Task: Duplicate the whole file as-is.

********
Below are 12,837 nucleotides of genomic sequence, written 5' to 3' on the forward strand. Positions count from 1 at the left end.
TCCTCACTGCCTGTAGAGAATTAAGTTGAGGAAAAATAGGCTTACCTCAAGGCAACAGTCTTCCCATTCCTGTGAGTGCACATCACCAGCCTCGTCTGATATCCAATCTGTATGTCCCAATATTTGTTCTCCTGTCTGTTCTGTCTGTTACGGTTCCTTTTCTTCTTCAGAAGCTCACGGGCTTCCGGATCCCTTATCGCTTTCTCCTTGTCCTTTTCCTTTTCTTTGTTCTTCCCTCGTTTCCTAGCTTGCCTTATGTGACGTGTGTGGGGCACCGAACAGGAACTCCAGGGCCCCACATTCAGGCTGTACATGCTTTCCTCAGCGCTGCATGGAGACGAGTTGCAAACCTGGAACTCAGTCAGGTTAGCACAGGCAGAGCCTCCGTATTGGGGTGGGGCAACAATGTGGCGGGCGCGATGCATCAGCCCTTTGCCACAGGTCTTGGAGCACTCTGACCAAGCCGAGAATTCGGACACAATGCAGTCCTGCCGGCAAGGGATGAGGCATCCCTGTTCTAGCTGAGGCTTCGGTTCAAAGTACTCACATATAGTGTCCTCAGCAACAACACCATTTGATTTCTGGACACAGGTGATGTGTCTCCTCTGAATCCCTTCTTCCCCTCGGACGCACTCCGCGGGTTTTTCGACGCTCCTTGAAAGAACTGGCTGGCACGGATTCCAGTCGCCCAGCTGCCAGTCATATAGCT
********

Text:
Below are 12,837 nucleotides of genomic sequence, written 5' to 3' on the forward strand. Positions count from 1 at the left end.
TCCTCACTGCCTGTAGAGAATTAAGTTGAGGAAAAATAGGCTTACCTCAAGGCAACAGTCTTCCCATTCCTGTGAGTGCACATCACCAGCCTCGTCTGATATCCAATCTGTATGTCCCAATATTTGTTCTCCTGTCTGTTCTGTCTGTTACGGTTCCTTTTCTTCTTCAGAAGCTCACGGGCTTCCGGATCCCTTATCGCTTTCTCCTTGTCCTTTTCCTTTTCTTTGTTCTTCCCTCGTTTCCTAGCTTGCCTTATGTGACGTGTGTGGGGCACCGAACAGGAACTCCAGGGCCCCACATTCAGGCTGTACATGCTTTCCTCAGCGCTGCATGGAGACGAGTTGCAAACCTGGAACTCAGTCAGGTTAGCACAGGCAGAGCCTCCGTATTGGGGTGGGGCAACAATGTGGCGGGCGCGATGCATCAGCCCTTTGCCACAGGTCTTGGAGCACTCTGACCAAGCCGAGAATTCGGACACAATGCAGTCCTGCCGGCAAGGGATGAGGCATCCCTGTTCTAGCTGAGGCTTCGGTTCAAAGTACTCACATATAGTGTCCTCAGCAACAACACCATTTGATTTCTGGACACAGGTGATGTGTCTCCTCTGAATCCCTTCTTCCCCTCGGACGCACTCCGCGGGTTTTTCGACGCTCCTTGAAAGAACTGGCTGGCACGGATTCCAGTCGCCCAGCTGCCAGTCATATAGCT